Note to Curmudgeon: Give Twitter a Chance

by Lauren Libitz, President, Yankee IABC

[See what The Friendly Curmudgeon had to say about Twitter back in June.]

I’m a big fan of the old saying, “Don’t knock it ‘till you try it.” Most recently for me it has meant trying new foods that I thought would taste awful when they turned out to be incredibly delicious (I’m looking at you sweet breads from Toro restaurant); clothing styles that I assumed wouldn’t look good on me until I stepped into the dressing room (hello dresses with pockets from Nordstrom); and social media tools. 

While more and more people are seeing the value of LinkedIn for maintaining professional connections and Facebook for keeping in touch with family and friends, my impression is that people are quick to dismiss Twitter when they haven’t spent any time exploring it. They haven’t set up a profile, haven’t “followed” people who are experts in their field, and haven’t gotten involved in the conversation, and yet are convinced that the only people using it are self-absorbed navel gazers. How do you know that the tool is useless when you haven’t even tried it?  

 I started using Twitter earlier this year, right after I signed up for the International Association of Business Communicators (IABC) World Conference. Through IABCs other communication vehicles I learned that the 2008-09 international chair of IABC was tweeting about the conference and I thought it might be worth seeing what she had to say.

Before I knew it, I connected with a community of communications professionals sharing ideas, resources, tools, articles, job leads, and more. I found experts in social media, internal communications (my area of specialty), and marketing, with whom I never would have been able to personally connect without it. I found reviews, coupons and discounts for some of my favorite restaurants and retail stores. I found tips on cooking, fitness and running (my personal hobbies) and hilarious people whose 140 character quips make me smile when I’m having a tough day.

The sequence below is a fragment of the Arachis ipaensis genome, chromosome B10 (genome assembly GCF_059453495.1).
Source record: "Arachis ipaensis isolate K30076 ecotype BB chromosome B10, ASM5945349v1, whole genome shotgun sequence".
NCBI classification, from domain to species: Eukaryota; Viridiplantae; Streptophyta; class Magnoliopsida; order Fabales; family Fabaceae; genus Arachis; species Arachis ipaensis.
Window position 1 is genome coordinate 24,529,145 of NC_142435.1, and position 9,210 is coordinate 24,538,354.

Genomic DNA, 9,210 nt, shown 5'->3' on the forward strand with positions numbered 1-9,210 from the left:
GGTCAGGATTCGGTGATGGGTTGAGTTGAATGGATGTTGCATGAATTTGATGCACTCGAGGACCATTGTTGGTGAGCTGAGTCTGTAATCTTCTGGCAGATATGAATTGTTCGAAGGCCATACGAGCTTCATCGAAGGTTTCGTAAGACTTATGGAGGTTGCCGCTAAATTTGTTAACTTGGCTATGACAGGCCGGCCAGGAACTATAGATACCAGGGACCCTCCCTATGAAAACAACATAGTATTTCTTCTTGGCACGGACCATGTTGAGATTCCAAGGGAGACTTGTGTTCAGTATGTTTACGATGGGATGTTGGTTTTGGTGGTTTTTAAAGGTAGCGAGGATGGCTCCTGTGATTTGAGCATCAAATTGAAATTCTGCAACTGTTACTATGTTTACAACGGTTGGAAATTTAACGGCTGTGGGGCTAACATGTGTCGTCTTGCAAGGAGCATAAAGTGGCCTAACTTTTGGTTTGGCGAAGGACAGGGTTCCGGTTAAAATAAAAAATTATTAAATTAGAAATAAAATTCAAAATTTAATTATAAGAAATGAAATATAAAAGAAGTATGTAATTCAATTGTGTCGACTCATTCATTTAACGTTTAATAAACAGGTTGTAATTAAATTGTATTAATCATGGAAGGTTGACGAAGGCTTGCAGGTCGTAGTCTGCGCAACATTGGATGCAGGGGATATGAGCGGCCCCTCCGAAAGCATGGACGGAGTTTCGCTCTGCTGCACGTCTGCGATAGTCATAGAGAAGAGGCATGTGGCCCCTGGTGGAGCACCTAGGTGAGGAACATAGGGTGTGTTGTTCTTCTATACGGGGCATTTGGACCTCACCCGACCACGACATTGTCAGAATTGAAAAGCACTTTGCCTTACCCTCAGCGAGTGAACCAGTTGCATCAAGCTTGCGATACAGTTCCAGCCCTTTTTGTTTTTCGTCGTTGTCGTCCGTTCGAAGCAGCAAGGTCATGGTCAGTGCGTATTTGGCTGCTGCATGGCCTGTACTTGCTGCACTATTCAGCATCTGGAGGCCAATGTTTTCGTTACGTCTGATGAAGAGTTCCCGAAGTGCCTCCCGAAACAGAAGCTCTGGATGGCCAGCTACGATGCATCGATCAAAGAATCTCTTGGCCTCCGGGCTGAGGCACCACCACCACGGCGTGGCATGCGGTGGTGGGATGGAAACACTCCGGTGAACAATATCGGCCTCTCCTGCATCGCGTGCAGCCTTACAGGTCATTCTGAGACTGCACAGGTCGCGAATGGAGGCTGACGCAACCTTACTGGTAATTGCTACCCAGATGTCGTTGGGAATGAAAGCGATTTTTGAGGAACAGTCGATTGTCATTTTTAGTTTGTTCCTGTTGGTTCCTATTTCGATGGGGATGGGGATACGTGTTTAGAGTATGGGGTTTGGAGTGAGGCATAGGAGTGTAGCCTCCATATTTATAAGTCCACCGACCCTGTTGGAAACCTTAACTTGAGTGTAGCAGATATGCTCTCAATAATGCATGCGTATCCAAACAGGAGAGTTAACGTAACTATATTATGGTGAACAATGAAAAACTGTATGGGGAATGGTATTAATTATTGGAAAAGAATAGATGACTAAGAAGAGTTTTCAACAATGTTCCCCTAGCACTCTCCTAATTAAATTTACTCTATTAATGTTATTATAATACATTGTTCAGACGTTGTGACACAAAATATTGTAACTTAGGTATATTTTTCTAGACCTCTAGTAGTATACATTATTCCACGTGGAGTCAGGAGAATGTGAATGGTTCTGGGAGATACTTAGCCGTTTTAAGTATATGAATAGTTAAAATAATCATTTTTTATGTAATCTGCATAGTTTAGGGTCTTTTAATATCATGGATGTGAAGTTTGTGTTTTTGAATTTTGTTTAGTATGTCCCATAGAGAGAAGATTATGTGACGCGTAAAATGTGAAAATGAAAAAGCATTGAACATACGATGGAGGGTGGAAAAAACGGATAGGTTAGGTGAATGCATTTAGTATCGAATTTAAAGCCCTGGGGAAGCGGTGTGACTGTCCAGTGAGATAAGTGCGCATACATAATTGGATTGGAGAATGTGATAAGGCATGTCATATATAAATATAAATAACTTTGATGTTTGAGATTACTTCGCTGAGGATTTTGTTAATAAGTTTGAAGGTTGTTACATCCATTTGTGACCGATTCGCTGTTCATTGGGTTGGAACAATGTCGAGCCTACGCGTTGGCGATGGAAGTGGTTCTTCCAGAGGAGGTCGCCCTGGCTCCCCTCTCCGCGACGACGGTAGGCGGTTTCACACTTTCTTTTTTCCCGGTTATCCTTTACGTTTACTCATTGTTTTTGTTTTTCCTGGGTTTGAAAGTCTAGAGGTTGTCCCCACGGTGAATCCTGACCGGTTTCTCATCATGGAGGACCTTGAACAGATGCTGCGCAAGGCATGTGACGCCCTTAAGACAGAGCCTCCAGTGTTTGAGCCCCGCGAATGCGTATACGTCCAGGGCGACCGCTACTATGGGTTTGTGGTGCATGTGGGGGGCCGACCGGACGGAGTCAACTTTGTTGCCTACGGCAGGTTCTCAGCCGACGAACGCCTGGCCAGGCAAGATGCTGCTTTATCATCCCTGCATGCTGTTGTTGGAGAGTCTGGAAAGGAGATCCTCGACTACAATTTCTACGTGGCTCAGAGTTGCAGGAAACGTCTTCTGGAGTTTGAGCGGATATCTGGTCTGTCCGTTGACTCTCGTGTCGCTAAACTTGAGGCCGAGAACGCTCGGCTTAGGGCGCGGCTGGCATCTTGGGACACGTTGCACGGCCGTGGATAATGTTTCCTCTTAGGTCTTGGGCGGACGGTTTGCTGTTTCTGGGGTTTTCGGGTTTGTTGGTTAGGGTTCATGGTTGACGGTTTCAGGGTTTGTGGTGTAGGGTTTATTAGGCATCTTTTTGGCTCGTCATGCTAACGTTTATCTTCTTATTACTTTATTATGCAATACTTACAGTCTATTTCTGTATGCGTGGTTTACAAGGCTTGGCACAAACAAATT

I also “met” several people who planned to attend the World Conference who shared their thoughts on sessions to attend, restaurants to try, and the skinny on the fun unpublicized events. I was able to schedule several “tweet-ups” to meet them face-to-face once we all arrived, which helped make an enormous conference seem much smaller. The virtual community became a live one, and through those live connections, I met lots of other people, which made my conference experience better than any other I had ever attended.

 I’m not going to say that there aren’t people using Twitter who only want to make themselves feel important and talk about how they found a great parking space or what they are eating for lunch (NOTE: If you want to laugh out loud like a lunatic, check out TweetingTooHard.com for some hilarious REAL tweets from people doing just that).

 What I am saying is that Twitter can be so much more than just navel gazing if you give it chance – get involved, join the conversation, and connect with people who share similar interests. You never know, you just might like it.

P.S. If you want to follow me or see who I follow, check out my Twitter profile.

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